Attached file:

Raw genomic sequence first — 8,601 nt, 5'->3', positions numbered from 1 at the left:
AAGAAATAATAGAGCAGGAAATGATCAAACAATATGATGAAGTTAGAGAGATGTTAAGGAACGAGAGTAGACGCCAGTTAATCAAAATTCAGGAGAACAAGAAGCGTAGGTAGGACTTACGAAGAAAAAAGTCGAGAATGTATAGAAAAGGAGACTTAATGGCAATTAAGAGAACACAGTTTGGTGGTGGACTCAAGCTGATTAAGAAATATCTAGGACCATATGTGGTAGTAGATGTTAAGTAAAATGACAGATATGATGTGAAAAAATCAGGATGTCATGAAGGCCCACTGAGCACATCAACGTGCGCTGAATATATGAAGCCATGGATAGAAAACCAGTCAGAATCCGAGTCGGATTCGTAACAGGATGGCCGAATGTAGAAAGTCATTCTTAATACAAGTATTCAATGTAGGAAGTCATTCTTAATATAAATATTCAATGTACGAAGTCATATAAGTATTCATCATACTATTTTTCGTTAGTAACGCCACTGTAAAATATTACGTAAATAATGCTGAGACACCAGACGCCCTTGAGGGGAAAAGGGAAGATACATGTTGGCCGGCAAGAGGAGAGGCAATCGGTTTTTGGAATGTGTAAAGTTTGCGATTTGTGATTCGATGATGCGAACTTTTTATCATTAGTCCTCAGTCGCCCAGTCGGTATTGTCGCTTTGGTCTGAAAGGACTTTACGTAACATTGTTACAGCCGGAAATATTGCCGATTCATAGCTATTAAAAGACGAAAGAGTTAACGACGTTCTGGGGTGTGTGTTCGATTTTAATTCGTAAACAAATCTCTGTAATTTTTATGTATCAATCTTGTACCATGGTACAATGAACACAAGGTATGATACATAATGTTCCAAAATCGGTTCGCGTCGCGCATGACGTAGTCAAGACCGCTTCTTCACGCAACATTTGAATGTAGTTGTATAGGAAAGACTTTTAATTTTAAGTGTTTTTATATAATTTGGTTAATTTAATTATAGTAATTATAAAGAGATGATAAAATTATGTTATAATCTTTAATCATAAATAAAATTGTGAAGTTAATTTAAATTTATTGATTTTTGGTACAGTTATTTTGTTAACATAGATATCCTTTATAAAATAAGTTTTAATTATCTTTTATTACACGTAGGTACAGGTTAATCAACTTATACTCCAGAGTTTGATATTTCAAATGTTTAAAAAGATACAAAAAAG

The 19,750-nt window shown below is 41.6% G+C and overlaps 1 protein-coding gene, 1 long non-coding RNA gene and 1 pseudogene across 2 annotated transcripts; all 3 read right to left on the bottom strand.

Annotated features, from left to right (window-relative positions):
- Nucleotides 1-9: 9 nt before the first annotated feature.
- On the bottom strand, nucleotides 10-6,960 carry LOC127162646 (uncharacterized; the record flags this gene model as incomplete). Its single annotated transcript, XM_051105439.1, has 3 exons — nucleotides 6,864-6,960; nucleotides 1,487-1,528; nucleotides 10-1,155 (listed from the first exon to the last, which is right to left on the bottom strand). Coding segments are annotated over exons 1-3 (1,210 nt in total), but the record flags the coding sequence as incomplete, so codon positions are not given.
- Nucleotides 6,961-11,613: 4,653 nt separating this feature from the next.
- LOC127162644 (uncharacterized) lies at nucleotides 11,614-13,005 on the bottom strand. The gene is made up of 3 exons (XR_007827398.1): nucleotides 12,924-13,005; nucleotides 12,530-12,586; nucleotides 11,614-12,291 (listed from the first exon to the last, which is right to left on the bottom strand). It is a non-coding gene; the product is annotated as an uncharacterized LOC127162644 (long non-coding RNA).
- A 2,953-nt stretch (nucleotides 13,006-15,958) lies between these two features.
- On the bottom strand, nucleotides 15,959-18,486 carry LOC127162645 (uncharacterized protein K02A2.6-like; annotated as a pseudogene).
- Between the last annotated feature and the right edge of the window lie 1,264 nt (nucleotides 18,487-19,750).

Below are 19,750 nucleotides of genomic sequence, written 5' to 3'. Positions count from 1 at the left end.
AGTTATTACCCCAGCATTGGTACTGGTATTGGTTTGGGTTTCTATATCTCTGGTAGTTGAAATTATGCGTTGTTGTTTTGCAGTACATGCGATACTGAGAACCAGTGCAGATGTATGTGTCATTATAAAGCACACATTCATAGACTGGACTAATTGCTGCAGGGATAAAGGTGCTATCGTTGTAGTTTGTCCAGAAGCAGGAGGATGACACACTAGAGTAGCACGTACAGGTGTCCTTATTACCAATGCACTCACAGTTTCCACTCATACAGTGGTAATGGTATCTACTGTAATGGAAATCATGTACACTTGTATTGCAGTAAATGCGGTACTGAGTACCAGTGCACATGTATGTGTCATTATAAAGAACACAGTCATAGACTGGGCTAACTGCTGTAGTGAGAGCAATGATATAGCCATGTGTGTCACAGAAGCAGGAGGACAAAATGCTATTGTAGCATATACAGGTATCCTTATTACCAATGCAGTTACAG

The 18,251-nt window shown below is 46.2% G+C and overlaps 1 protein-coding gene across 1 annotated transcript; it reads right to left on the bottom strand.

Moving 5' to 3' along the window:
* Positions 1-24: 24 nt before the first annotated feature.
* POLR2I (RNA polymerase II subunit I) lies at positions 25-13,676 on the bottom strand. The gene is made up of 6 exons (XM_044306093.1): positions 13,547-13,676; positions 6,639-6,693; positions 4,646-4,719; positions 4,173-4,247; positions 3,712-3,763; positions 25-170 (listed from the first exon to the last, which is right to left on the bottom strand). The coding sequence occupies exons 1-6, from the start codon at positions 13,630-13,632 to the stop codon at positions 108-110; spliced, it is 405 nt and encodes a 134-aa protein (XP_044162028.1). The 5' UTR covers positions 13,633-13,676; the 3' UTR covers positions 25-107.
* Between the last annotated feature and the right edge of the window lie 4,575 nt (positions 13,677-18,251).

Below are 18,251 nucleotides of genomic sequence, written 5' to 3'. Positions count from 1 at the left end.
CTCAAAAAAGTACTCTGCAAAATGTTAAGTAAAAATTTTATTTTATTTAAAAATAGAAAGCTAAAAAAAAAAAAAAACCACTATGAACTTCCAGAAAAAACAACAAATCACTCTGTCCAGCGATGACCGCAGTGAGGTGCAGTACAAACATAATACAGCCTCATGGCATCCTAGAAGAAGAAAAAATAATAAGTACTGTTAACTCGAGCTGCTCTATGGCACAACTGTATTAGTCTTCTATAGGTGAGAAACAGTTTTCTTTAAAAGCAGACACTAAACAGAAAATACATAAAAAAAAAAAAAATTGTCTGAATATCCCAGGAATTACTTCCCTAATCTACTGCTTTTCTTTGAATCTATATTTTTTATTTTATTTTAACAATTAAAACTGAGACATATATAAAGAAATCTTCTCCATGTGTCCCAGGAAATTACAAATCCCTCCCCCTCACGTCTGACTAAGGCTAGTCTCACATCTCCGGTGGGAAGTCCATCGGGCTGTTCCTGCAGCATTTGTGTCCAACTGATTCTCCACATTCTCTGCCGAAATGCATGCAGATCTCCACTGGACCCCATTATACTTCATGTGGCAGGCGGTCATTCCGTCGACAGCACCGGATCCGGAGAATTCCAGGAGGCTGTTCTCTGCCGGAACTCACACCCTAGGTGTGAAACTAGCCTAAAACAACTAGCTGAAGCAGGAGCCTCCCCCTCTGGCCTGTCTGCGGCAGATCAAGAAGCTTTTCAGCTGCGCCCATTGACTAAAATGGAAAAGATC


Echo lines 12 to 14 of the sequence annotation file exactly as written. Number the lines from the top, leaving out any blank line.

Below are 19,750 nucleotides of genomic sequence, written 5' to 3'. Positions count from 1 at the left end.
AGTTATTACCCCAGCATTGGTACTGGTATTGGTTTGGGTTTCTATATCTCTGGTAGTTGAAATTATGCGTTGTTGTTTTGCAGTACATGCGATACTGAGAACCAGTGCAGATGTATGTGTCATTATAAAGCACACATTCATAGACTGGACTAATTGCTGCAGGGATAAAGGTGCTATCGTTGTAGTTTGTCCAGAAGCAGGAGGATGACACACTAGAGTAGCACGTACAGGTGTCCTTATTACCAATGCACTCACAGTTTCCACTCATACAGTGGTAATGGTATCTACTGTAATGGAAATCATGTACACTTGTATTGCAGTAAATGCGGTACTGAGTACCAGTGCACATGTATGTGTCATTATAAAGAACACAGTCATAGACTGGGCTAACTGCTGTAGTGAGAGCAATGATATAGCCATGTGTGTCACAGAAGCAGGAGGACAAAATGCTATTGTAGCATATACAGGTATCCTTATTACCAATGCAGTTACAG

The 18,251-nt window shown below is 46.2% G+C and overlaps 1 protein-coding gene across 1 annotated transcript; it reads right to left on the bottom strand.